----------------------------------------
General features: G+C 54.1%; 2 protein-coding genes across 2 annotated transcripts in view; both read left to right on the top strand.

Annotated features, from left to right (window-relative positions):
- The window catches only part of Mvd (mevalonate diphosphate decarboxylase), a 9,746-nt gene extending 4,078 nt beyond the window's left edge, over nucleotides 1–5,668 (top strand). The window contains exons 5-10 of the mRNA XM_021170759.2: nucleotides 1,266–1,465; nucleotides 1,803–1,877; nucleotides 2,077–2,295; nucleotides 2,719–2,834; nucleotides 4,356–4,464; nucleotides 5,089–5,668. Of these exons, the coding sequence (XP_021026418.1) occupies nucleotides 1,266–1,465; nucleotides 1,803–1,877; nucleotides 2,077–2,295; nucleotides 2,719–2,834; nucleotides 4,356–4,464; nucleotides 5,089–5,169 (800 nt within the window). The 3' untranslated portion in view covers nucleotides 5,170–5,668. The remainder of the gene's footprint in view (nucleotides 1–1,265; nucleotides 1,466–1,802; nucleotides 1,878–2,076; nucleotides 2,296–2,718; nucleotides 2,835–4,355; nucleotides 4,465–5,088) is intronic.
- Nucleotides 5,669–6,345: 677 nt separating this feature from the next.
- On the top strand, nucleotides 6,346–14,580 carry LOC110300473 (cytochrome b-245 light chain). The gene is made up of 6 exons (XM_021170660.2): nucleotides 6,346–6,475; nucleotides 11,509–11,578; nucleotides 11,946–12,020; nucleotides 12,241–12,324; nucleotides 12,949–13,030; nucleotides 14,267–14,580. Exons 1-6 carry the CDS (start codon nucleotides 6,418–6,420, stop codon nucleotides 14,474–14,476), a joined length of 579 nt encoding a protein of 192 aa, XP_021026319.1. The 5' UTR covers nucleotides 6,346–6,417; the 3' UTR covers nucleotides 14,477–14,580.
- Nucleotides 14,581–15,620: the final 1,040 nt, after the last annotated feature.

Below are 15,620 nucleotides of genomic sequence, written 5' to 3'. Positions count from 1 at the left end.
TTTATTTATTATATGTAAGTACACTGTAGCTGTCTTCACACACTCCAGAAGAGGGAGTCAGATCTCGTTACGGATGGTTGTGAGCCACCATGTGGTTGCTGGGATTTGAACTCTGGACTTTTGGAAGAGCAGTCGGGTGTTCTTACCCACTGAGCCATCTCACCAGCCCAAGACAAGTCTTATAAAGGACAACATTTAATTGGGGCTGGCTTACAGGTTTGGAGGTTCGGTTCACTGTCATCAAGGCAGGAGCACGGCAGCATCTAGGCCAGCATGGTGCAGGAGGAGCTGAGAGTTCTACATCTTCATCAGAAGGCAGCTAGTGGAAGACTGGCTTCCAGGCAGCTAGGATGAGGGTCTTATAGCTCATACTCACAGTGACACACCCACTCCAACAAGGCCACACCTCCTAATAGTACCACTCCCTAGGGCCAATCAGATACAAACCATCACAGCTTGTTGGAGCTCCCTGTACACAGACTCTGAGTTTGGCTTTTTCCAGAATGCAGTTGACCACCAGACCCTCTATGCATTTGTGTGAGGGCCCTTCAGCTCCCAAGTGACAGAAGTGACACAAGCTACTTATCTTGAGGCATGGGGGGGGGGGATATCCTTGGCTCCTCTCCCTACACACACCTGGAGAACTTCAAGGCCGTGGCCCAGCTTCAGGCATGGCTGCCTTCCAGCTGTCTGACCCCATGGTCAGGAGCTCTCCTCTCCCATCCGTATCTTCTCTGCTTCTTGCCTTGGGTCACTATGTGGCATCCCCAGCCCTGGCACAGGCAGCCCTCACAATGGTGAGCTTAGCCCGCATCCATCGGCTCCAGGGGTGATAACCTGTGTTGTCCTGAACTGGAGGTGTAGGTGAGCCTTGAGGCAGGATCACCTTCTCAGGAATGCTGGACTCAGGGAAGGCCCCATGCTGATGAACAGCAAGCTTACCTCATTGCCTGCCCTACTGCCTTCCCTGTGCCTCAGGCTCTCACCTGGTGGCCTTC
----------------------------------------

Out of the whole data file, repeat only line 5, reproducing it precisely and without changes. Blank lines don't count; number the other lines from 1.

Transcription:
- On the top strand, nucleotides 6,346–14,580 carry LOC110300473 (cytochrome b-245 light chain). The gene is made up of 6 exons (XM_021170660.2): nucleotides 6,346–6,475; nucleotides 11,509–11,578; nucleotides 11,946–12,020; nucleotides 12,241–12,324; nucleotides 12,949–13,030; nucleotides 14,267–14,580. Exons 1-6 carry the CDS (start codon nucleotides 6,418–6,420, stop codon nucleotides 14,474–14,476), a joined length of 579 nt encoding a protein of 192 aa, XP_021026319.1. The 5' UTR covers nucleotides 6,346–6,417; the 3' UTR covers nucleotides 14,477–14,580.